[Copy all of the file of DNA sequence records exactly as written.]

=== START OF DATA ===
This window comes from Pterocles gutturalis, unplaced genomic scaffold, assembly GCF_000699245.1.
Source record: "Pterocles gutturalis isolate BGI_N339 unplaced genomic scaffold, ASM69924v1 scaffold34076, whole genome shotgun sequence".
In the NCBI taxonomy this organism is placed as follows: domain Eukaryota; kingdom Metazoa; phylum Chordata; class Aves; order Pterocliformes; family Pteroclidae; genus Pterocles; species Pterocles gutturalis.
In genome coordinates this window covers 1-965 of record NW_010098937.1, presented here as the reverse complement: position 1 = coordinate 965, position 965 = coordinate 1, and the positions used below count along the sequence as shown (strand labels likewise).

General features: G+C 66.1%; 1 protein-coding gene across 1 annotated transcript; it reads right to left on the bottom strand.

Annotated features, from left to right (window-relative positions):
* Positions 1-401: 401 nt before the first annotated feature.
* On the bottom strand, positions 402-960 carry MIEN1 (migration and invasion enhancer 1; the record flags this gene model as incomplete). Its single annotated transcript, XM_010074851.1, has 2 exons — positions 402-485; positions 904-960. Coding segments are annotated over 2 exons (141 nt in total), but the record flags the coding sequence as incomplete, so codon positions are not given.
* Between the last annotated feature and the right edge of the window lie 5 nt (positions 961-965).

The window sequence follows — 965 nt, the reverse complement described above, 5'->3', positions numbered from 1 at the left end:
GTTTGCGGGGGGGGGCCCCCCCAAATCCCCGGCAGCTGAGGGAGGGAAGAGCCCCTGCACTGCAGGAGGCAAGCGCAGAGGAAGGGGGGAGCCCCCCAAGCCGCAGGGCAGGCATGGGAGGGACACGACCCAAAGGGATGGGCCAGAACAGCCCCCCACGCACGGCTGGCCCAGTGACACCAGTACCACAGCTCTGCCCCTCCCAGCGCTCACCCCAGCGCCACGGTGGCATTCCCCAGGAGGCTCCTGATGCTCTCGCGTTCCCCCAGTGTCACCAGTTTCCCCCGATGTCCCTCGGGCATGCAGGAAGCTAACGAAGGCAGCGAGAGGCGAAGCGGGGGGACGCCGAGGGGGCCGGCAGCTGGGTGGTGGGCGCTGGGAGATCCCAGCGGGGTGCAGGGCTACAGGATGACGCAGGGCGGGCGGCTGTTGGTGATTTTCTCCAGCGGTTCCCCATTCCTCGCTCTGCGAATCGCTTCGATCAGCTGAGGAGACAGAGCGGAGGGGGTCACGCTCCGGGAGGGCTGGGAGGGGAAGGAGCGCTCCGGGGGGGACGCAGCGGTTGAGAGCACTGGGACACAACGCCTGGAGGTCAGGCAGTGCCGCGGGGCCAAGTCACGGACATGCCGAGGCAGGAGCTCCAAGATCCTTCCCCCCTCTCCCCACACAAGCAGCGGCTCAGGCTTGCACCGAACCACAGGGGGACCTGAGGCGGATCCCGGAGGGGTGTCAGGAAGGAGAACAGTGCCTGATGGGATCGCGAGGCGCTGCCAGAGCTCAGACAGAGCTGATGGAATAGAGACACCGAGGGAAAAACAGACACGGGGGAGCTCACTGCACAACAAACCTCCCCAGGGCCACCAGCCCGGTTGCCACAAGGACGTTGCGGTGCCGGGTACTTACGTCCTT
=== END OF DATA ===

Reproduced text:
This window comes from Pterocles gutturalis, unplaced genomic scaffold, assembly GCF_000699245.1.
Source record: "Pterocles gutturalis isolate BGI_N339 unplaced genomic scaffold, ASM69924v1 scaffold34076, whole genome shotgun sequence".
In the NCBI taxonomy this organism is placed as follows: domain Eukaryota; kingdom Metazoa; phylum Chordata; class Aves; order Pterocliformes; family Pteroclidae; genus Pterocles; species Pterocles gutturalis.
In genome coordinates this window covers 1-965 of record NW_010098937.1, presented here as the reverse complement: position 1 = coordinate 965, position 965 = coordinate 1, and the positions used below count along the sequence as shown (strand labels likewise).

General features: G+C 66.1%; 1 protein-coding gene across 1 annotated transcript; it reads right to left on the bottom strand.

Annotated features, from left to right (window-relative positions):
* Positions 1-401: 401 nt before the first annotated feature.
* On the bottom strand, positions 402-960 carry MIEN1 (migration and invasion enhancer 1; the record flags this gene model as incomplete). Its single annotated transcript, XM_010074851.1, has 2 exons — positions 402-485; positions 904-960. Coding segments are annotated over 2 exons (141 nt in total), but the record flags the coding sequence as incomplete, so codon positions are not given.
* Between the last annotated feature and the right edge of the window lie 5 nt (positions 961-965).

The window sequence follows — 965 nt, the reverse complement described above, 5'->3', positions numbered from 1 at the left end:
GTTTGCGGGGGGGGGCCCCCCCAAATCCCCGGCAGCTGAGGGAGGGAAGAGCCCCTGCACTGCAGGAGGCAAGCGCAGAGGAAGGGGGGAGCCCCCCAAGCCGCAGGGCAGGCATGGGAGGGACACGACCCAAAGGGATGGGCCAGAACAGCCCCCCACGCACGGCTGGCCCAGTGACACCAGTACCACAGCTCTGCCCCTCCCAGCGCTCACCCCAGCGCCACGGTGGCATTCCCCAGGAGGCTCCTGATGCTCTCGCGTTCCCCCAGTGTCACCAGTTTCCCCCGATGTCCCTCGGGCATGCAGGAAGCTAACGAAGGCAGCGAGAGGCGAAGCGGGGGGACGCCGAGGGGGCCGGCAGCTGGGTGGTGGGCGCTGGGAGATCCCAGCGGGGTGCAGGGCTACAGGATGACGCAGGGCGGGCGGCTGTTGGTGATTTTCTCCAGCGGTTCCCCATTCCTCGCTCTGCGAATCGCTTCGATCAGCTGAGGAGACAGAGCGGAGGGGGTCACGCTCCGGGAGGGCTGGGAGGGGAAGGAGCGCTCCGGGGGGGACGCAGCGGTTGAGAGCACTGGGACACAACGCCTGGAGGTCAGGCAGTGCCGCGGGGCCAAGTCACGGACATGCCGAGGCAGGAGCTCCAAGATCCTTCCCCCCTCTCCCCACACAAGCAGCGGCTCAGGCTTGCACCGAACCACAGGGGGACCTGAGGCGGATCCCGGAGGGGTGTCAGGAAGGAGAACAGTGCCTGATGGGATCGCGAGGCGCTGCCAGAGCTCAGACAGAGCTGATGGAATAGAGACACCGAGGGAAAAACAGACACGGGGGAGCTCACTGCACAACAAACCTCCCCAGGGCCACCAGCCCGGTTGCCACAAGGACGTTGCGGTGCCGGGTACTTACGTCCTT